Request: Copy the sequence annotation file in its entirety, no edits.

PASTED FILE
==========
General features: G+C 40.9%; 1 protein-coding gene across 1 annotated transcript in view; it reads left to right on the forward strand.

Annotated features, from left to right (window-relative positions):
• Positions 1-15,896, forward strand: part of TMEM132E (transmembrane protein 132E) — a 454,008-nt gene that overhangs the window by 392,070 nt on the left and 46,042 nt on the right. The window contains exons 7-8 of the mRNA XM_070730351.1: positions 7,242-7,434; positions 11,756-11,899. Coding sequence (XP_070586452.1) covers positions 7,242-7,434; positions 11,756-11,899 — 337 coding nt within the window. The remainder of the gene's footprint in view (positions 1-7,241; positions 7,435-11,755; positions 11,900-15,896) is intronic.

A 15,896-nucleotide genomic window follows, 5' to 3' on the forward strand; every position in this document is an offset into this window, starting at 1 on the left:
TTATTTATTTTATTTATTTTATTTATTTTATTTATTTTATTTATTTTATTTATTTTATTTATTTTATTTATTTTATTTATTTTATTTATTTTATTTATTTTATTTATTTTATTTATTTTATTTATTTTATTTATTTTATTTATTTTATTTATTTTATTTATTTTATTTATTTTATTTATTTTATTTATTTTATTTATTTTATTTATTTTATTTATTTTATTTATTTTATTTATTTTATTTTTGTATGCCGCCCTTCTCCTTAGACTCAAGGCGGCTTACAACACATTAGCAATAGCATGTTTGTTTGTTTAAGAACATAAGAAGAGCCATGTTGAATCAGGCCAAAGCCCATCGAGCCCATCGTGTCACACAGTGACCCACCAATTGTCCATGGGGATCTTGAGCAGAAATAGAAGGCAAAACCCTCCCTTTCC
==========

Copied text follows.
General features: G+C 40.9%; 1 protein-coding gene across 1 annotated transcript in view; it reads left to right on the forward strand.

Annotated features, from left to right (window-relative positions):
• Positions 1-15,896, forward strand: part of TMEM132E (transmembrane protein 132E) — a 454,008-nt gene that overhangs the window by 392,070 nt on the left and 46,042 nt on the right. The window contains exons 7-8 of the mRNA XM_070730351.1: positions 7,242-7,434; positions 11,756-11,899. Coding sequence (XP_070586452.1) covers positions 7,242-7,434; positions 11,756-11,899 — 337 coding nt within the window. The remainder of the gene's footprint in view (positions 1-7,241; positions 7,435-11,755; positions 11,900-15,896) is intronic.

A 15,896-nucleotide genomic window follows, 5' to 3' on the forward strand; every position in this document is an offset into this window, starting at 1 on the left:
TTATTTATTTTATTTATTTTATTTATTTTATTTATTTTATTTATTTTATTTATTTTATTTATTTTATTTATTTTATTTATTTTATTTATTTTATTTATTTTATTTATTTTATTTATTTTATTTATTTTATTTATTTTATTTATTTTATTTATTTTATTTATTTTATTTATTTTATTTATTTTATTTATTTTATTTATTTTATTTATTTTATTTATTTTATTTATTTTATTTATTTTATTTTTGTATGCCGCCCTTCTCCTTAGACTCAAGGCGGCTTACAACACATTAGCAATAGCATGTTTGTTTGTTTAAGAACATAAGAAGAGCCATGTTGAATCAGGCCAAAGCCCATCGAGCCCATCGTGTCACACAGTGACCCACCAATTGTCCATGGGGATCTTGAGCAGAAATAGAAGGCAAAACCCTCCCTTTCC